The notion of "velocity" is clearly determined (remember police at way), and only for "the secret agent 007 - light" there exist many "passports" (according to relativists): some "Great" constant (for "a relativistic oath"); coordinate velocity (in this case relativists cannot to hide the necessity of "blasphemous" term c+v in any way) - but what can be "taken" from it; phase velocity (with it land-surveyors work , opticians calculate microscopes and telescopes with it, astronomers calculate refraction with it, etc.); group velocity (which was "with regret" introduced by Rayleigh and which is almost not used by practical workers, but which is often declared as "true" by relativists, if it does "accidentally" not turn out negative, or more than the constant nominated by them themselves). Sheer "a card-sharping with three glasses at a railway station building": have guessed right or not?
Though the problem of light speed has been considered above, we shall here
formulate more clearly the law of velocity addition for a light signal (for
the corpuscular and wave models of light) in the example of one-dimensional
motion. Let the axis be directed from the source to the receiver. Let the source
at distance from the receiver to emit a light beam having some frequency
characteristic . Then two situations are possible:
1) Irrespective of the nature of light, when the receiver moves at speed relative to the source, the signal reception rate () will be determined by the geometrical sum , and the frequency of received light will be determined by the simplest classical Doppler law: . The question - what local velocity (all measurements are made inside the receiver of the fixed configuration) will be recorded by the receiver - is completely different: this quantity can depend on the nature of light (a wave? a point particle? a particle with inner degrees of freedom?), on the receiver design, on frequency , etc.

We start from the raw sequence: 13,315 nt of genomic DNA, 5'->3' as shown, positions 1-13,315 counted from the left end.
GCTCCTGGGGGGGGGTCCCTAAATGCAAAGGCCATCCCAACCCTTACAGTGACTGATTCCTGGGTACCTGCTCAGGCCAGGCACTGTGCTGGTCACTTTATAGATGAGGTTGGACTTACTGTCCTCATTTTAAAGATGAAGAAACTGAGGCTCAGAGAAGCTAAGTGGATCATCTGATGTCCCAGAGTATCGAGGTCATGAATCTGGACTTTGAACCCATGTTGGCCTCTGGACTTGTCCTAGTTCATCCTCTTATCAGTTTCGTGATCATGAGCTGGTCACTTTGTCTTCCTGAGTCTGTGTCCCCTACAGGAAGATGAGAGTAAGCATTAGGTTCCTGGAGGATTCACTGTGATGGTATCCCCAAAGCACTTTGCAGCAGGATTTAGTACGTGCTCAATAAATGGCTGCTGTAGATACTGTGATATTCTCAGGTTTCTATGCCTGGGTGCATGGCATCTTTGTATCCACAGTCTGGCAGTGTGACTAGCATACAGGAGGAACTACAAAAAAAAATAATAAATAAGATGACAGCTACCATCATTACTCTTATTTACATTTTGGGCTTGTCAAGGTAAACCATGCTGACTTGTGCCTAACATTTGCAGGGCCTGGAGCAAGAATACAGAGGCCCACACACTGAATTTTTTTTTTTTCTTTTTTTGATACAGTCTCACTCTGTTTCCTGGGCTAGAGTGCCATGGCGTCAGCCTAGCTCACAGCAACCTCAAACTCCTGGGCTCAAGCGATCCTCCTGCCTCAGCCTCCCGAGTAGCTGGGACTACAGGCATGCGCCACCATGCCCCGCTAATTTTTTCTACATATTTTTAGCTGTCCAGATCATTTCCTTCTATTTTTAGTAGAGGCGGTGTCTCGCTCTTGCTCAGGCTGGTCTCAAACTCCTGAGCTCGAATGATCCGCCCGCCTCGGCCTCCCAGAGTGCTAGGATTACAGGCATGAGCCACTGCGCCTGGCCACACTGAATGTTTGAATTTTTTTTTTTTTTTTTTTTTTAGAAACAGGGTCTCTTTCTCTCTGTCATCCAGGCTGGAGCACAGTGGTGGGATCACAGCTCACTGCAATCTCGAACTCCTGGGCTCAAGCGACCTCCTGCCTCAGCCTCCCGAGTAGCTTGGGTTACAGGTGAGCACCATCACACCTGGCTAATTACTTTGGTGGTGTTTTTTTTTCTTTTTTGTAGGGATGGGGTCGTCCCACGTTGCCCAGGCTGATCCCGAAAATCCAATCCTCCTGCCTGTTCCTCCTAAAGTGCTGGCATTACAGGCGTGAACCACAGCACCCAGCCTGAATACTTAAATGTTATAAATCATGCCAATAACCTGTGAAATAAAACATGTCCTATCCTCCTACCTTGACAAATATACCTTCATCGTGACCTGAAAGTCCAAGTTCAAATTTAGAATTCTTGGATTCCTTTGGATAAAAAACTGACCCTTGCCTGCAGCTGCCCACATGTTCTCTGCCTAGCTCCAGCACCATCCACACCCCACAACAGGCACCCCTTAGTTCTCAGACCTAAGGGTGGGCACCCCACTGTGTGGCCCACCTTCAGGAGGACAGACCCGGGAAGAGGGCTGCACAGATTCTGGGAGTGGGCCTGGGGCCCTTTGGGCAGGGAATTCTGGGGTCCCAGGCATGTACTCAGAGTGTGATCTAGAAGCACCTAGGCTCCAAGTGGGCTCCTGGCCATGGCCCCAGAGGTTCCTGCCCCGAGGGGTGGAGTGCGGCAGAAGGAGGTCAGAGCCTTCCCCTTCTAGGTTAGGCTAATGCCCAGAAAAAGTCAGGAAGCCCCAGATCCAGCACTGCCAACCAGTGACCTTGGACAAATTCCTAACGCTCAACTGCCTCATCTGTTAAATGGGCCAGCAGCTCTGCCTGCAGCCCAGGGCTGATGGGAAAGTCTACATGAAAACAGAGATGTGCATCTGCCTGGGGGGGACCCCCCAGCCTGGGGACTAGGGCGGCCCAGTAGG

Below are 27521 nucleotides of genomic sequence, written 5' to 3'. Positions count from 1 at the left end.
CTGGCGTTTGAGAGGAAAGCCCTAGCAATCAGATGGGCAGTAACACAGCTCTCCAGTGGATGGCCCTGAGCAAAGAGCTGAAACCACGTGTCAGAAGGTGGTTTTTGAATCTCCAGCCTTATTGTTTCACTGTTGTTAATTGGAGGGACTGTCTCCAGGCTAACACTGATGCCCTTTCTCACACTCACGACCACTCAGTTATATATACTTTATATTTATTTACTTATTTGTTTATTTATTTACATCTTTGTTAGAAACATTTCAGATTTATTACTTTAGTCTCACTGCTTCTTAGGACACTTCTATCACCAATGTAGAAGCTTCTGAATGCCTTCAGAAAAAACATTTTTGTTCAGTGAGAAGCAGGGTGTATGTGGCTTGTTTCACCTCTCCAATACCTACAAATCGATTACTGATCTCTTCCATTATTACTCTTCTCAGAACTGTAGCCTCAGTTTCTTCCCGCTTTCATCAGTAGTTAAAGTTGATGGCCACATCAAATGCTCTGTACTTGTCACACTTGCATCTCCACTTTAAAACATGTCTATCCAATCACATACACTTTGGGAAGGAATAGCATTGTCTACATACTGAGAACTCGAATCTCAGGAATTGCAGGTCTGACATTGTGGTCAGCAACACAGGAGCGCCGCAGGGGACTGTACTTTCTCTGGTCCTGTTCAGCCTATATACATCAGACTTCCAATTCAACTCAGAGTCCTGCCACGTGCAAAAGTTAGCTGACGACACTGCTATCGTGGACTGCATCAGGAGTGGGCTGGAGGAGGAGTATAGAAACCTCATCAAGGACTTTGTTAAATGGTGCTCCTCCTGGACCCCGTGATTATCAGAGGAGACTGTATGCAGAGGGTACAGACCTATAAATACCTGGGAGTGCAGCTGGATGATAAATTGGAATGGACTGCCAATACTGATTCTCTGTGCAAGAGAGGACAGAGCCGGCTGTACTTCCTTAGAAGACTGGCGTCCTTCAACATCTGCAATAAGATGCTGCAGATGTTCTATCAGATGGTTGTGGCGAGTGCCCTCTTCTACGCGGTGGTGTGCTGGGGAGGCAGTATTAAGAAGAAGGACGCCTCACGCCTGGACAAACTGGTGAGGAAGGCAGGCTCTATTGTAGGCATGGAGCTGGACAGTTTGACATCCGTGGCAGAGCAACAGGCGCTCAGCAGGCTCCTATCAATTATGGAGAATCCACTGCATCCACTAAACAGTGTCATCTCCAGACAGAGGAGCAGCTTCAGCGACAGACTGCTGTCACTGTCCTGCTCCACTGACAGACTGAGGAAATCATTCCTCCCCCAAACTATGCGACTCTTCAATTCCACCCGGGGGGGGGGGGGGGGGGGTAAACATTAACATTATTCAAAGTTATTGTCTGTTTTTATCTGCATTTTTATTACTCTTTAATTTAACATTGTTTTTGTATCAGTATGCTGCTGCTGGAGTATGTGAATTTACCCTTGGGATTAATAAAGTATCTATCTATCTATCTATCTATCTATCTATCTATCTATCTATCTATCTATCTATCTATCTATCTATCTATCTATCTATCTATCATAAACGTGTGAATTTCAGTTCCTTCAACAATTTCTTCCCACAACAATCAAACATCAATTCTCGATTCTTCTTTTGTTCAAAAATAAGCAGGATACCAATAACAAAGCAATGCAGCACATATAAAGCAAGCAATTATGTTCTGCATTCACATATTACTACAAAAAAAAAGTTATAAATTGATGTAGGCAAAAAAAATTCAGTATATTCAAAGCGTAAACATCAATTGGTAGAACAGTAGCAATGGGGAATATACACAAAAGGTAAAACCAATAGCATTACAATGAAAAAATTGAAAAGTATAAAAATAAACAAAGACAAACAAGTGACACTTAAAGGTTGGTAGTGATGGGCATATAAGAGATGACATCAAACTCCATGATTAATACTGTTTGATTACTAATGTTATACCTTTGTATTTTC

2) When the signal source moves at speed , the result depends on the nature of light. If light represents a flux of particles, then we obtain again the classical linear law of velocity addition: . If light represents a wave, we actually deal with the addition of translational and oscillatory motions, and the theorist cannot write down the dependence and the Doppler law in the explicit form. For the value of velocity, we can find, in principle, the linkage with characteristics of the "medium of propagation". Recall, for example, that the speed of sound in gases can be expressed in terms of the following quantities: the molecular weight of the gas, temperature, adiabatic index. For rigid bodies, the longitudinal and transverse speeds of sound are expressed in terms of density, Young's modulus and Poisson's coefficient; for liquids it is necessary to know some empirical factors. One of the possible hypotheses on the propagation rate for light in vacuum will be presented in Appendixes, where the light propagation process will be supposed to be mainly influenced by virtual electron-positron pairs. As far as the frequency is concerned, we find that it will be determined by the Doppler law within the limit of small oscillations only. In the case of arbitrary distances, directions of motion, arbitrary fields, possible presence of ether or of an inner structure of light (with additional degrees of freedom), essentially all dependencies can be complicated. Thus, in the general case, the determinations of the law of velocity addition, and the determination of light speed (again - not local, inside the receiver, but in vacuum between the source and receiver!) and the Doppler law, are the prerogative of experiment.